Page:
TATY — A REPRESENTATIVE OF A FAMILY OF STRATEGIC SUPPLY AND DEMAND INDICATORS
TATY is shown above in yellow with the S&P-500 overlaid in red and blue candle chart format. TATY finished the week at an oversold 128 level, and has never mustered enough strength to reach into the red zone, which continues its atypical and abnormal behavior given the price recently attained a new all-time high. This implies that in spite of the recent new all-time highs potentially not all is well with the stock market.
The yawning negative divergence in TATY remains in place. If TATY cannot generate enough strength to break higher toward the red zone vigorously, then the implication is lower prices may be required to re-invigorate demand. Should TATY begin to decline, and the price of the S&P-500 close first below 3200, and then consecutively, and in short order 3000, then the probability for an accelerating decline will rise significantly. On the contrary, should support in the zone between 3000-3200 hold, then investors may become encouraged and mount another assault on new all-time highs.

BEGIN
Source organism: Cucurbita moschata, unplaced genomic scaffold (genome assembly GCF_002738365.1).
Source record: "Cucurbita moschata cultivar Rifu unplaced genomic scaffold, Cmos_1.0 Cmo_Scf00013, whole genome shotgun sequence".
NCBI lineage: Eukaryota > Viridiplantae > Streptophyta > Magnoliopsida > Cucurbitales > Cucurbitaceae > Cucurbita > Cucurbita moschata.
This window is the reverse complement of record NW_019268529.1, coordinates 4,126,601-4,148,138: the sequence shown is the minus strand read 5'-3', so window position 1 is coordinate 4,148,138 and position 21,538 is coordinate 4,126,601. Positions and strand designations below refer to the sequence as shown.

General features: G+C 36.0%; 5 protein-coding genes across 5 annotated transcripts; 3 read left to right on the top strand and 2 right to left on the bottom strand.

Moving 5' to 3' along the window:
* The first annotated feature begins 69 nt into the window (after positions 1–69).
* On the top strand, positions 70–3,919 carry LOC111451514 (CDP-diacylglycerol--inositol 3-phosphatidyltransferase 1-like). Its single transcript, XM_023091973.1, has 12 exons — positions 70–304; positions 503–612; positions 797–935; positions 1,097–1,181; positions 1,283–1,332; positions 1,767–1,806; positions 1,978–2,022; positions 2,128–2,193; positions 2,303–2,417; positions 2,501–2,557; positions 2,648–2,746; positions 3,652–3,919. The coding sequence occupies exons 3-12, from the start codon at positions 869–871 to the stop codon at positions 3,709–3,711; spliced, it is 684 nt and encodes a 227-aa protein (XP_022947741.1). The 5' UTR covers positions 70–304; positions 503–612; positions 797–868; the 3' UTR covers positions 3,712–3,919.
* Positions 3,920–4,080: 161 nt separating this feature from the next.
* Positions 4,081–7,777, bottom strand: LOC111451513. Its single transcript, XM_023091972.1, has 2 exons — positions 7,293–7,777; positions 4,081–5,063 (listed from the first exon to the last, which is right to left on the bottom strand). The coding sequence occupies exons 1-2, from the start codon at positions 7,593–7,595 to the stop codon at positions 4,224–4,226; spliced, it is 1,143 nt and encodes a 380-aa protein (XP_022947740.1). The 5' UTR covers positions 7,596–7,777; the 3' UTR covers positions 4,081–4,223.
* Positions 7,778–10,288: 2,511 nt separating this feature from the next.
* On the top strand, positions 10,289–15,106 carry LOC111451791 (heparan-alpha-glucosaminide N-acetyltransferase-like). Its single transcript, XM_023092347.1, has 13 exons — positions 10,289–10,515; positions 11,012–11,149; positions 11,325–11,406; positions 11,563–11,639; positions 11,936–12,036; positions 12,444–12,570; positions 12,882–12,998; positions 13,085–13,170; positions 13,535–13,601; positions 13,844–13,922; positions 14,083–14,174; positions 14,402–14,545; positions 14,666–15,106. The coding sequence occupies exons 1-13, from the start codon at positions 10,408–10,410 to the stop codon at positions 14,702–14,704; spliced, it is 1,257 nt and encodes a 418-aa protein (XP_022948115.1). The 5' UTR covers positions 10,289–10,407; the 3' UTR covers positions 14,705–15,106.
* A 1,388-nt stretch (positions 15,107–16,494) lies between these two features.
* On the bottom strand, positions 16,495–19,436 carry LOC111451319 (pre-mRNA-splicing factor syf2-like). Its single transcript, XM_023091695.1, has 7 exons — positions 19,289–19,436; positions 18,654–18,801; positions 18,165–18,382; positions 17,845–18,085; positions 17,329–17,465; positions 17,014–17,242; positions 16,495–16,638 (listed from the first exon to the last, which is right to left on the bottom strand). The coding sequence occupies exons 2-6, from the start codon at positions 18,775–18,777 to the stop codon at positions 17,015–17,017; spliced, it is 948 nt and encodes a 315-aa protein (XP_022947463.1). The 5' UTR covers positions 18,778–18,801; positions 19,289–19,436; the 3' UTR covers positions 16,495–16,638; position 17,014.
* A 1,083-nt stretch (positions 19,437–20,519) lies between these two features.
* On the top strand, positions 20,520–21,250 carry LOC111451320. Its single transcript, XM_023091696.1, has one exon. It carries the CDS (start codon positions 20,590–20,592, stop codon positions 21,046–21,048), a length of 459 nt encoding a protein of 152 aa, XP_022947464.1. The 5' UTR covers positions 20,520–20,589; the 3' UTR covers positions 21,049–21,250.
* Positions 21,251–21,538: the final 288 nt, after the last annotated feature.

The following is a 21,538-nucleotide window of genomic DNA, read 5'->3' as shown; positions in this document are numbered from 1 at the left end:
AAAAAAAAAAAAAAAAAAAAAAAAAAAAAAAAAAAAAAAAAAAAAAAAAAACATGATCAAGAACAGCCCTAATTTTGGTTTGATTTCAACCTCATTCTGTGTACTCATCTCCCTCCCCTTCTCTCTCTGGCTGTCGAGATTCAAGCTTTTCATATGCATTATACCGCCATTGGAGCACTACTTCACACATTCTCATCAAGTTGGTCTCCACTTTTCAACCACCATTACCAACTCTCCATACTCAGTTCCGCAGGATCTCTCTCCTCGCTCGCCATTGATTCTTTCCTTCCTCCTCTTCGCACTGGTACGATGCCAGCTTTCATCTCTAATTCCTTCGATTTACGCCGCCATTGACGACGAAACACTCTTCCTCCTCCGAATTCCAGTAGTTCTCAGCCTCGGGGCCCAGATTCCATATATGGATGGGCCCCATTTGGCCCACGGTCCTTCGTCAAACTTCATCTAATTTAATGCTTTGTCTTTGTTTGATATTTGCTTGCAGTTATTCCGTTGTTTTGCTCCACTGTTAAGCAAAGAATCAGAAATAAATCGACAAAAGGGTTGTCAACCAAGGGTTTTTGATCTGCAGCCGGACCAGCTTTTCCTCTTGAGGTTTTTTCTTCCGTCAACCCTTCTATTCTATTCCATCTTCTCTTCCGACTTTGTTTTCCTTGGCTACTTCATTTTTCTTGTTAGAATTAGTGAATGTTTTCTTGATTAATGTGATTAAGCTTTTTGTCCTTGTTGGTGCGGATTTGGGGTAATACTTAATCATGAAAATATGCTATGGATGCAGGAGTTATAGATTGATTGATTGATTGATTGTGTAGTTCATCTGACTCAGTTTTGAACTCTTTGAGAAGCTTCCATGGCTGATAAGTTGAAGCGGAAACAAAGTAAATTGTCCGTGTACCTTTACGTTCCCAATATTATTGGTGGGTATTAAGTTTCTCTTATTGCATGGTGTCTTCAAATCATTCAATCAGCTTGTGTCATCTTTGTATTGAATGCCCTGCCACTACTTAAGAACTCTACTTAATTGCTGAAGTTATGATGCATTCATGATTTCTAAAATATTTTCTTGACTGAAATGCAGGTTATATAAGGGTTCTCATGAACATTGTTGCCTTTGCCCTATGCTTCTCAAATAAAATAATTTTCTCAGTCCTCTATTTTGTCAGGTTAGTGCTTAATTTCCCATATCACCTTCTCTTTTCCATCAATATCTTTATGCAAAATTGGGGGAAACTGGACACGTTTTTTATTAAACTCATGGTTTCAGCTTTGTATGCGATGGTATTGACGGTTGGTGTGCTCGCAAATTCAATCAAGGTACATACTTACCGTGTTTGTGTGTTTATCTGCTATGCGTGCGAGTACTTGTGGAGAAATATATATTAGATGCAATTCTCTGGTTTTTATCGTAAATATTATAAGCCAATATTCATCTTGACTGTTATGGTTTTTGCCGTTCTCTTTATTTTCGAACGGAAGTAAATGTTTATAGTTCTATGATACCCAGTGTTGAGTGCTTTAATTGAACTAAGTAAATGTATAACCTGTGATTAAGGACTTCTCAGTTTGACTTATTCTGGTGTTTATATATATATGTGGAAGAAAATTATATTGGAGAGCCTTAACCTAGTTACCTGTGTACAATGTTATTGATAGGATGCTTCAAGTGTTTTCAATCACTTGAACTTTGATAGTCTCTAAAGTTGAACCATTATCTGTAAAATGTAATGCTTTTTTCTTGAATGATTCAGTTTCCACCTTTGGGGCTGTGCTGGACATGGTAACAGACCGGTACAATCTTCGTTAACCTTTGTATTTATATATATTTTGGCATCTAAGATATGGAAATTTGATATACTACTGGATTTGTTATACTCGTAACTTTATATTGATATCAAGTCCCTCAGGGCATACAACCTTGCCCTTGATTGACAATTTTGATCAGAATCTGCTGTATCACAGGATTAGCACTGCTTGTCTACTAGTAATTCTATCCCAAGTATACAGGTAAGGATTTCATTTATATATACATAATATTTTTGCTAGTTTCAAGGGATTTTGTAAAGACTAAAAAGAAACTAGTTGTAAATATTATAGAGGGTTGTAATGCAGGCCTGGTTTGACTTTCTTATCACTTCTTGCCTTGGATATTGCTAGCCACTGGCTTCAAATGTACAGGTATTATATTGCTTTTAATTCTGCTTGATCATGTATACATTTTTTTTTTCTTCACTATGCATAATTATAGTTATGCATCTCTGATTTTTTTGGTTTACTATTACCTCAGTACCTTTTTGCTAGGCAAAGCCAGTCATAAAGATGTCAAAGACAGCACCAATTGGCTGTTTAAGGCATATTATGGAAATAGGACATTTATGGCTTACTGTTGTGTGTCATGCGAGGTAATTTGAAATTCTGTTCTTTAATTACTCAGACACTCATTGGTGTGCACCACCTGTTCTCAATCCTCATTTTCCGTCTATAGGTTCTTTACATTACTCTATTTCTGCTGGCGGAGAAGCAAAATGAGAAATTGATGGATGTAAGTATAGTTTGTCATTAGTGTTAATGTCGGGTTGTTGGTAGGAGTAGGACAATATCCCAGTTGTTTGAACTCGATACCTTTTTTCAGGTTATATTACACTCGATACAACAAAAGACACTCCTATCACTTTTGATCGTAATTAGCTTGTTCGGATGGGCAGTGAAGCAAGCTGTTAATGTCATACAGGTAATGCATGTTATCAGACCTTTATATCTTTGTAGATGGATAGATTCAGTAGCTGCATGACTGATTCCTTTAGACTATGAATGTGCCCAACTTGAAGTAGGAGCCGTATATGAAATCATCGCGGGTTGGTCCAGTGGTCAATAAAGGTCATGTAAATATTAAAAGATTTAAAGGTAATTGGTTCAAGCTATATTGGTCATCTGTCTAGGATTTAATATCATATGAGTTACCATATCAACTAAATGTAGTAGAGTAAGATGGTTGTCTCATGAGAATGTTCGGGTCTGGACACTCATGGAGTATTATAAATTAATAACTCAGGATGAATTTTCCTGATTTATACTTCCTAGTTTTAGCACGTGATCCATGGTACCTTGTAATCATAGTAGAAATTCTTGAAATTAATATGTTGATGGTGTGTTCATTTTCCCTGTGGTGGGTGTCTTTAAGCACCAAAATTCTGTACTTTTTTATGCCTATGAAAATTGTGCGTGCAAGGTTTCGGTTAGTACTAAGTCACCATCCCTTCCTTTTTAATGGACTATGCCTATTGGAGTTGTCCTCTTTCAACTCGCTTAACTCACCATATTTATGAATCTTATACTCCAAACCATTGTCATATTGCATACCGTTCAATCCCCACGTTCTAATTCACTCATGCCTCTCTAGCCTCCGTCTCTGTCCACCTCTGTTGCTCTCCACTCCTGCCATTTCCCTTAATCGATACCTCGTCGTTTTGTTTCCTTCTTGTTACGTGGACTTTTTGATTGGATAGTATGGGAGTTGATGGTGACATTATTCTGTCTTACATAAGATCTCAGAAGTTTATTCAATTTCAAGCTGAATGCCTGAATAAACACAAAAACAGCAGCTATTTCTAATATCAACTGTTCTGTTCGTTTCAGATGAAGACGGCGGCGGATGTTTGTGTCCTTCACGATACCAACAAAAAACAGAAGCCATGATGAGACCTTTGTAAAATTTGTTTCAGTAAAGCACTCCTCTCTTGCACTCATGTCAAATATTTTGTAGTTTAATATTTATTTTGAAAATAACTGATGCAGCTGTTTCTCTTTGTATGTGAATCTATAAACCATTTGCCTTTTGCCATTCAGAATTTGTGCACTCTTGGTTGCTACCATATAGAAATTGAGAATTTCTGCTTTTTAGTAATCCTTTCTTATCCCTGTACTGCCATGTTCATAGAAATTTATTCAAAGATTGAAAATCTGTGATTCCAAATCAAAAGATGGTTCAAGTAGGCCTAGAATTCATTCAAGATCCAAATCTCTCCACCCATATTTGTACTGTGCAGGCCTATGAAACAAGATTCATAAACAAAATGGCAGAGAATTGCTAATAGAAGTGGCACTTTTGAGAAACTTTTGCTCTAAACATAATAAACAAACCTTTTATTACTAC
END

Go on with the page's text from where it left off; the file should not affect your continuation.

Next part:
SAMMY — A REPRESENTATIVE OF A FAMILY OF TACTICAL SUPPLY AND DEMAND INDICATORS
SAMMY is shown above, in weekly format, and and below in daily format. Snapshot-157 isand shows SAMMY correctly warning not to follow the crowd as it stampeded into the “can’t get enough” top in February, and the tech heavy top on September 2nd. The negatively diverging SAMMY is shown with a down sloping magenta line, and confirmed the same information being displayed by the down sloping magenta line in the strategic indicator TATY. The SAMMY daily chart in Snapshot-158 shows the extreme negative divergence at the September 2nd high with a dotted magenta line. SAMMY also positively diverged with the price as the recent bounce was getting ready to get underway, although for the reason of not cluttering the chart the positive divergence is not drawn on the chart.